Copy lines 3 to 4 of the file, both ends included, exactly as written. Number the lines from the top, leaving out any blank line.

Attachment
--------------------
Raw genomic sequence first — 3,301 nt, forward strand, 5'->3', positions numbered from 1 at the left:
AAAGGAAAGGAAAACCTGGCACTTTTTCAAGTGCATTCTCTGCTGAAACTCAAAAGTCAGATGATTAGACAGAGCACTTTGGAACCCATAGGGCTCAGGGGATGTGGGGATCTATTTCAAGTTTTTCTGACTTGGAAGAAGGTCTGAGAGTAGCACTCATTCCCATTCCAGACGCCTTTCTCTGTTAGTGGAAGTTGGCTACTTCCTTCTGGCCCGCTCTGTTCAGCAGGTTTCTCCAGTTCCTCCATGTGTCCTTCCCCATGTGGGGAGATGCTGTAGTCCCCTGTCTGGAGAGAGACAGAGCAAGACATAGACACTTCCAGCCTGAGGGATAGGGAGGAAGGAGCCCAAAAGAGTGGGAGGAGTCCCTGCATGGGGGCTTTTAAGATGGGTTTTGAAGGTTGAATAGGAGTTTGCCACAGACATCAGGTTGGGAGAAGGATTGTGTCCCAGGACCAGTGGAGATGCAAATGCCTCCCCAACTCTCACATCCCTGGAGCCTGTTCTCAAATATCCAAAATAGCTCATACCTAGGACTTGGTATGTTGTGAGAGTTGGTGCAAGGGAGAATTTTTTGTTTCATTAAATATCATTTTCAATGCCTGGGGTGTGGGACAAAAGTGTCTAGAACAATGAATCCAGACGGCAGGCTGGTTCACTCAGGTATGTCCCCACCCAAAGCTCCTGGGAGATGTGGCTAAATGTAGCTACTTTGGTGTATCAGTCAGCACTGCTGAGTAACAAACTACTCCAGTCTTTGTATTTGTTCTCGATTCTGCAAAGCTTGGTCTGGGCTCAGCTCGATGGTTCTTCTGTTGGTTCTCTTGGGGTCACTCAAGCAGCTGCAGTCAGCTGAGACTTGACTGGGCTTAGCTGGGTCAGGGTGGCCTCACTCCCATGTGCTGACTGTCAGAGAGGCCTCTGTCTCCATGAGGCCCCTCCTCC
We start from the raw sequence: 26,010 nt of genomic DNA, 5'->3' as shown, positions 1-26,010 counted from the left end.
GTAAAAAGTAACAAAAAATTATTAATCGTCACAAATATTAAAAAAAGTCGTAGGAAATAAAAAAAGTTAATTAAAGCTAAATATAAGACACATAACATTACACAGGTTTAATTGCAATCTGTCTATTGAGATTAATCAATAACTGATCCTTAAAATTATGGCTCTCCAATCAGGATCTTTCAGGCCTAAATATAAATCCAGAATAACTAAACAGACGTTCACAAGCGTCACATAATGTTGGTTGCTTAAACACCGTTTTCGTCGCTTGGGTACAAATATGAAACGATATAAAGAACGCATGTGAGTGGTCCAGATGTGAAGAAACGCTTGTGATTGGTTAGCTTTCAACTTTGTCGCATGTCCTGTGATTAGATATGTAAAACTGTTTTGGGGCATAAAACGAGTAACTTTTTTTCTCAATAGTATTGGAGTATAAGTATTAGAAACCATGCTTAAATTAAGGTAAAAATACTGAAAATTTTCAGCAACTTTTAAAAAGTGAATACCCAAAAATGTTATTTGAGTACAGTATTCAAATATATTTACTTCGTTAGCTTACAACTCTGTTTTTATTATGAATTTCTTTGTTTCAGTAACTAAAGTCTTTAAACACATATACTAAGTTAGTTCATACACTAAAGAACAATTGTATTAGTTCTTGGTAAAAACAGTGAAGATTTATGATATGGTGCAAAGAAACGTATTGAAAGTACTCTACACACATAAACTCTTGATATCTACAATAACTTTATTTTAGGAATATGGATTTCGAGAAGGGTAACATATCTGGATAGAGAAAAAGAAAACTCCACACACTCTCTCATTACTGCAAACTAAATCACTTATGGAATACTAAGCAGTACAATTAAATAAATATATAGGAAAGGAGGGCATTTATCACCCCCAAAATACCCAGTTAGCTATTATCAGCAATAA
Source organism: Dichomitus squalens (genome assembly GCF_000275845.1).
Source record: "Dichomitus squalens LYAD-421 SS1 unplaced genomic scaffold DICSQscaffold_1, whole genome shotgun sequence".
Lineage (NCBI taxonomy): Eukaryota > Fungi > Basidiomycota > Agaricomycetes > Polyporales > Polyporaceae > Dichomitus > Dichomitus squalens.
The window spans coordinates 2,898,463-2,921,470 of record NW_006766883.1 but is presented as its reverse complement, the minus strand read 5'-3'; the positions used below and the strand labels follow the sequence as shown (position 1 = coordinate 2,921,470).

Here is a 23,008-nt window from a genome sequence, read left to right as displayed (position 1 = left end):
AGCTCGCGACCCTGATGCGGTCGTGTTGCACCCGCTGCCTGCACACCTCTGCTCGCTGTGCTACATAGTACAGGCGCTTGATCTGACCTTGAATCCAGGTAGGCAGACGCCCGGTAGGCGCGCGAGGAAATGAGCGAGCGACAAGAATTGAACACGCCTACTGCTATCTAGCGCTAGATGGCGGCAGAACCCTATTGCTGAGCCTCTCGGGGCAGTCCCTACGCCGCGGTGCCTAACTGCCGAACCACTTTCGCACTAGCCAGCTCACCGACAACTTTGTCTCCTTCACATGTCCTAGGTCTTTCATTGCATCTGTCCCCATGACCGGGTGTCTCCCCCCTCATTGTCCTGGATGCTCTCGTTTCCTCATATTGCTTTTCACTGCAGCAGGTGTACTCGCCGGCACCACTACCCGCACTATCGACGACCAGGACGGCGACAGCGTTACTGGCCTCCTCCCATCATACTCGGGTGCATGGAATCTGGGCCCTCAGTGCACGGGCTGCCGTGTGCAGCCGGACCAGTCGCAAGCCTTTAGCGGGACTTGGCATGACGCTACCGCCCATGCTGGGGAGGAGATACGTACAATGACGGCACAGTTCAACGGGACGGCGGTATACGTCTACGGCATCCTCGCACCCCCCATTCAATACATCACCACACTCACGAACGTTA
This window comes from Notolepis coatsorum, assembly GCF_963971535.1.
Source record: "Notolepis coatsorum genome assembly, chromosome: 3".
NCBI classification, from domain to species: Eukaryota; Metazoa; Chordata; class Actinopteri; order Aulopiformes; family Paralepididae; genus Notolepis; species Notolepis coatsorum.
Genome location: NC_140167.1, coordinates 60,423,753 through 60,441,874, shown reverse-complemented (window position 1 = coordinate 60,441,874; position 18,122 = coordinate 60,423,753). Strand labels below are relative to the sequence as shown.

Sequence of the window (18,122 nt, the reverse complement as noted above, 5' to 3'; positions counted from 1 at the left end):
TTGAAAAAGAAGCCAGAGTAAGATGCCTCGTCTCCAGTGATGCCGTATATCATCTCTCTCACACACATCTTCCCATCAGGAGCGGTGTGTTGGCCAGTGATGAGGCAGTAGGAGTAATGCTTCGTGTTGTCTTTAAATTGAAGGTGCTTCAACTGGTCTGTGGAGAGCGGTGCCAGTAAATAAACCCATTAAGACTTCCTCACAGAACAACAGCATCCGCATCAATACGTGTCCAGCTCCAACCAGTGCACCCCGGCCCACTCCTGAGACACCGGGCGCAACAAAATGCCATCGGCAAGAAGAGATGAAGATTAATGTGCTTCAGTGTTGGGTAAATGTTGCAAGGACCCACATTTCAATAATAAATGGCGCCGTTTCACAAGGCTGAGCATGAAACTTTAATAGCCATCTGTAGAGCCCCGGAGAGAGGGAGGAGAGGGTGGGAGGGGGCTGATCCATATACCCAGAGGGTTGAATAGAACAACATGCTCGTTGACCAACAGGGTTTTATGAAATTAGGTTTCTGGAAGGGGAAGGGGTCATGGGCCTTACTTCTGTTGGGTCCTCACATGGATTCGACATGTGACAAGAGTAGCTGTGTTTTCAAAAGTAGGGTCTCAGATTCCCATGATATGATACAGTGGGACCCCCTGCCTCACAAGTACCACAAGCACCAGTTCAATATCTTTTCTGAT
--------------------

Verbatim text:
We start from the raw sequence: 26,010 nt of genomic DNA, 5'->3' as shown, positions 1-26,010 counted from the left end.
GTAAAAAGTAACAAAAAATTATTAATCGTCACAAATATTAAAAAAAGTCGTAGGAAATAAAAAAAGTTAATTAAAGCTAAATATAAGACACATAACATTACACAGGTTTAATTGCAATCTGTCTATTGAGATTAATCAATAACTGATCCTTAAAATTATGGCTCTCCAATCAGGATCTTTCAGGCCTAAATATAAATCCAGAATAACTAAACAGACGTTCACAAGCGTCACATAATGTTGGTTGCTTAAACACCGTTTTCGTCGCTTGGGTACAAATATGAAACGATATAAAGAACGCATGTGAGTGGTCCAGATGTGAAGAAACGCTTGTGATTGGTTAGCTTTCAACTTTGTCGCATGTCCTGTGATTAGATATGTAAAACTGTTTTGGGGCATAAAACGAGTAACTTTTTTTCTCAATAGTATTGGAGTATAAGTATTAGAAACCATGCTTAAATTAAGGTAAAAATACTGAAAATTTTCAGCAACTTTTAAAAAGTGAATACCCAAAAATGTTATTTGAGTACAGTATTCAAATATATTTACTTCGTTAGCTTACAACTCTGTTTTTATTATGAATTTCTTTGTTTCAGTAACTAAAGTCTTTAAACACATATACTAAGTTAGTTCATACACTAAAGAACAATTGTATTAGTTCTTGGTAAAAACAGTGAAGATTTATGATATGGTGCAAAGAAACGTATTGAAAGTACTCTACACACATAAACTCTTGATATCTACAATAACTTTATTTTAGGAATATGGATTTCGAGAAGGGTAACATATCTGGATAGAGAAAAAGAAAACTCCACACACTCTCTCATTACTGCAAACTAAATCACTTATGGAATACTAAGCAGTACAATTAAATAAATATATAGGAAAGGAGGGCATTTATCACCCCCAAAATACCCAGTTAGCTATTATCAGCAATAA